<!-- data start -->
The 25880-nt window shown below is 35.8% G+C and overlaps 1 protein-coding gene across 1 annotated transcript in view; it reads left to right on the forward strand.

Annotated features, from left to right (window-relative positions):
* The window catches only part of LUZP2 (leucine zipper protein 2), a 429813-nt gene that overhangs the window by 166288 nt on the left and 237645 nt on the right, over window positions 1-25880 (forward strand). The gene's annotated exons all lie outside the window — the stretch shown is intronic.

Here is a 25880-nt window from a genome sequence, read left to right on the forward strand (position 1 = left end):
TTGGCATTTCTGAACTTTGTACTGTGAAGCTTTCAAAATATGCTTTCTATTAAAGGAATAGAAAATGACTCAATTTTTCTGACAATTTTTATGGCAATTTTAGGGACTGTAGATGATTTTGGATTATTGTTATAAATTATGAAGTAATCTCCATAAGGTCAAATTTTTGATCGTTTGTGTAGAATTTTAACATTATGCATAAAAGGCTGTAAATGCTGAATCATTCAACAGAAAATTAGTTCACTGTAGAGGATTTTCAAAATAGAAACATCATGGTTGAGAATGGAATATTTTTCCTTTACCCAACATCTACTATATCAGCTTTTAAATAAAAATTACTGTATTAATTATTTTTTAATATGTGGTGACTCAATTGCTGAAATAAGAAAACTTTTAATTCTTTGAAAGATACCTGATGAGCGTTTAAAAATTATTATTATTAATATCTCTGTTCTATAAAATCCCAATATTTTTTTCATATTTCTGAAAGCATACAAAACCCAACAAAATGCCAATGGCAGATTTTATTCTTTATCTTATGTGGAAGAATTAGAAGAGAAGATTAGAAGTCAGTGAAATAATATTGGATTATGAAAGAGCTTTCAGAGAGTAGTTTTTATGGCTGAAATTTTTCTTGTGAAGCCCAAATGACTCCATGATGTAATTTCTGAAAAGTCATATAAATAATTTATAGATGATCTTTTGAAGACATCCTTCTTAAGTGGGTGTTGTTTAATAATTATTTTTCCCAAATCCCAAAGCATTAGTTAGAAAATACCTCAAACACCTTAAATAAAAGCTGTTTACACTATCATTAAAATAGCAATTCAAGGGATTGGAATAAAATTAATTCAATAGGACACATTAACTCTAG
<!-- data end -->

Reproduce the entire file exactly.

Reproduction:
The 25880-nt window shown below is 35.8% G+C and overlaps 1 protein-coding gene across 1 annotated transcript in view; it reads left to right on the forward strand.

Annotated features, from left to right (window-relative positions):
* The window catches only part of LUZP2 (leucine zipper protein 2), a 429813-nt gene that overhangs the window by 166288 nt on the left and 237645 nt on the right, over window positions 1-25880 (forward strand). The gene's annotated exons all lie outside the window — the stretch shown is intronic.

Here is a 25880-nt window from a genome sequence, read left to right on the forward strand (position 1 = left end):
TTGGCATTTCTGAACTTTGTACTGTGAAGCTTTCAAAATATGCTTTCTATTAAAGGAATAGAAAATGACTCAATTTTTCTGACAATTTTTATGGCAATTTTAGGGACTGTAGATGATTTTGGATTATTGTTATAAATTATGAAGTAATCTCCATAAGGTCAAATTTTTGATCGTTTGTGTAGAATTTTAACATTATGCATAAAAGGCTGTAAATGCTGAATCATTCAACAGAAAATTAGTTCACTGTAGAGGATTTTCAAAATAGAAACATCATGGTTGAGAATGGAATATTTTTCCTTTACCCAACATCTACTATATCAGCTTTTAAATAAAAATTACTGTATTAATTATTTTTTAATATGTGGTGACTCAATTGCTGAAATAAGAAAACTTTTAATTCTTTGAAAGATACCTGATGAGCGTTTAAAAATTATTATTATTAATATCTCTGTTCTATAAAATCCCAATATTTTTTTCATATTTCTGAAAGCATACAAAACCCAACAAAATGCCAATGGCAGATTTTATTCTTTATCTTATGTGGAAGAATTAGAAGAGAAGATTAGAAGTCAGTGAAATAATATTGGATTATGAAAGAGCTTTCAGAGAGTAGTTTTTATGGCTGAAATTTTTCTTGTGAAGCCCAAATGACTCCATGATGTAATTTCTGAAAAGTCATATAAATAATTTATAGATGATCTTTTGAAGACATCCTTCTTAAGTGGGTGTTGTTTAATAATTATTTTTCCCAAATCCCAAAGCATTAGTTAGAAAATACCTCAAACACCTTAAATAAAAGCTGTTTACACTATCATTAAAATAGCAATTCAAGGGATTGGAATAAAATTAATTCAATAGGACACATTAACTCTAG